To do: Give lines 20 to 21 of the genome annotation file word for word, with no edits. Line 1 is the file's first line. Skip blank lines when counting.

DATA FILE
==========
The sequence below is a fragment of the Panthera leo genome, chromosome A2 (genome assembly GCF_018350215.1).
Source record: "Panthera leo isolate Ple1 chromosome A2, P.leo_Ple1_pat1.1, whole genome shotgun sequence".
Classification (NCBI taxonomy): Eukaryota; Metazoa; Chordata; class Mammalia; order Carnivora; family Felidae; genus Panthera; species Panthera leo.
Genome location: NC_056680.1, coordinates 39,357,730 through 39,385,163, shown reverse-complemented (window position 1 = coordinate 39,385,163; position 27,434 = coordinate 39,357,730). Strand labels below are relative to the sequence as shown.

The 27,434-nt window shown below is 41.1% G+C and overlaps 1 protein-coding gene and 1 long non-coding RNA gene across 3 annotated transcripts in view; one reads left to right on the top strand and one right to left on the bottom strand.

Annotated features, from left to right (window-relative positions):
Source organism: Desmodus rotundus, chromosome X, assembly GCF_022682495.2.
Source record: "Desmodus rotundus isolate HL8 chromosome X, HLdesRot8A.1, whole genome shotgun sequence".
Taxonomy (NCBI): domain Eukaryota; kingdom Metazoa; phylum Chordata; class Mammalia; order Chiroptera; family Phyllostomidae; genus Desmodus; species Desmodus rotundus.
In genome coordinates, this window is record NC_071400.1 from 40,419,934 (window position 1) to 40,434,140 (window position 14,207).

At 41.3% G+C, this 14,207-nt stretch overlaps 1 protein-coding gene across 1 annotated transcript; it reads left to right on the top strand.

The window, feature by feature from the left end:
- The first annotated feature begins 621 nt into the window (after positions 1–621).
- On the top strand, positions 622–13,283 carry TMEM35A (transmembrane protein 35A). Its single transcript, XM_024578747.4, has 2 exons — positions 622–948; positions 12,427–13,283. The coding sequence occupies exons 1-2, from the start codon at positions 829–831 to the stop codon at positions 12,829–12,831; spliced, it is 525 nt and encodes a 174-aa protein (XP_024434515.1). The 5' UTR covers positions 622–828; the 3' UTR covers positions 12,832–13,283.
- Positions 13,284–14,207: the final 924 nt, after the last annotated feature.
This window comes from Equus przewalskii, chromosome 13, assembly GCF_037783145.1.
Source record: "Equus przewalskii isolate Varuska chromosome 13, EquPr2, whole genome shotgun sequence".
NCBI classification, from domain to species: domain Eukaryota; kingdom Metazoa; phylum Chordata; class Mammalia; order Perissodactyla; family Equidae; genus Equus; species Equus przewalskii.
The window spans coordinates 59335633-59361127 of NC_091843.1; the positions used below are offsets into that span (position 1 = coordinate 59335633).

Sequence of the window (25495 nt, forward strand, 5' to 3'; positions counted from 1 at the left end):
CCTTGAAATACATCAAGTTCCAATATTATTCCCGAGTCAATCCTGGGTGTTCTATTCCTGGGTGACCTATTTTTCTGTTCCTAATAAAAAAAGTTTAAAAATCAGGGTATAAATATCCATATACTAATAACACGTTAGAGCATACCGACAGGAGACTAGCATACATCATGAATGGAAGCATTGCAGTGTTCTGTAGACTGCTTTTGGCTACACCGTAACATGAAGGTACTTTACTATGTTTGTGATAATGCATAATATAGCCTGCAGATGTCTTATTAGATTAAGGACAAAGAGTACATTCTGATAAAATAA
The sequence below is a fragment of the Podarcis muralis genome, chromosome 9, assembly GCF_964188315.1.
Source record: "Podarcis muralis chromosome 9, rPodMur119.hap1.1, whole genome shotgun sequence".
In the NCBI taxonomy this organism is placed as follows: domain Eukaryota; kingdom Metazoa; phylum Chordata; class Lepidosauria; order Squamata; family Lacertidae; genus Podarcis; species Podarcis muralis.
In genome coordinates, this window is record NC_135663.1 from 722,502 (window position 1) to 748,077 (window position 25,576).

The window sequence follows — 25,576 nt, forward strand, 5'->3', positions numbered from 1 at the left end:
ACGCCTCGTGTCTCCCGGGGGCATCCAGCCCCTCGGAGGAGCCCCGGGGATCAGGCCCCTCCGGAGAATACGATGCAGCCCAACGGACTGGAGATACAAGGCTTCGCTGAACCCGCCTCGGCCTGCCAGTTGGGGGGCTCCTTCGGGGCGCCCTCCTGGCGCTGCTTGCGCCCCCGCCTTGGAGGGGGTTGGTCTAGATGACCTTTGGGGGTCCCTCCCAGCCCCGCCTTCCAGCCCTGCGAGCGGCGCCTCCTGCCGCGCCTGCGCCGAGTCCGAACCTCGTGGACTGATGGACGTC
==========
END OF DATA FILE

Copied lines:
Sequence of the window (25495 nt, forward strand, 5' to 3'; positions counted from 1 at the left end):
CCTTGAAATACATCAAGTTCCAATATTATTCCCGAGTCAATCCTGGGTGTTCTATTCCTGGGTGACCTATTTTTCTGTTCCTAATAAAAAAAGTTTAAAAATCAGGGTATAAATATCCATATACTAATAACACGTTAGAGCATACCGACAGGAGACTAGCATACATCATGAATGGAAGCATTGCAGTGTTCTGTAGACTGCTTTTGGCTACACCGTAACATGAAGGTACTTTACTATGTTTGTGATAATGCATAATATAGCCTGCAGATGTCTTATTAGATTAAGGACAAAGAGTACATTCTGATAAAATAA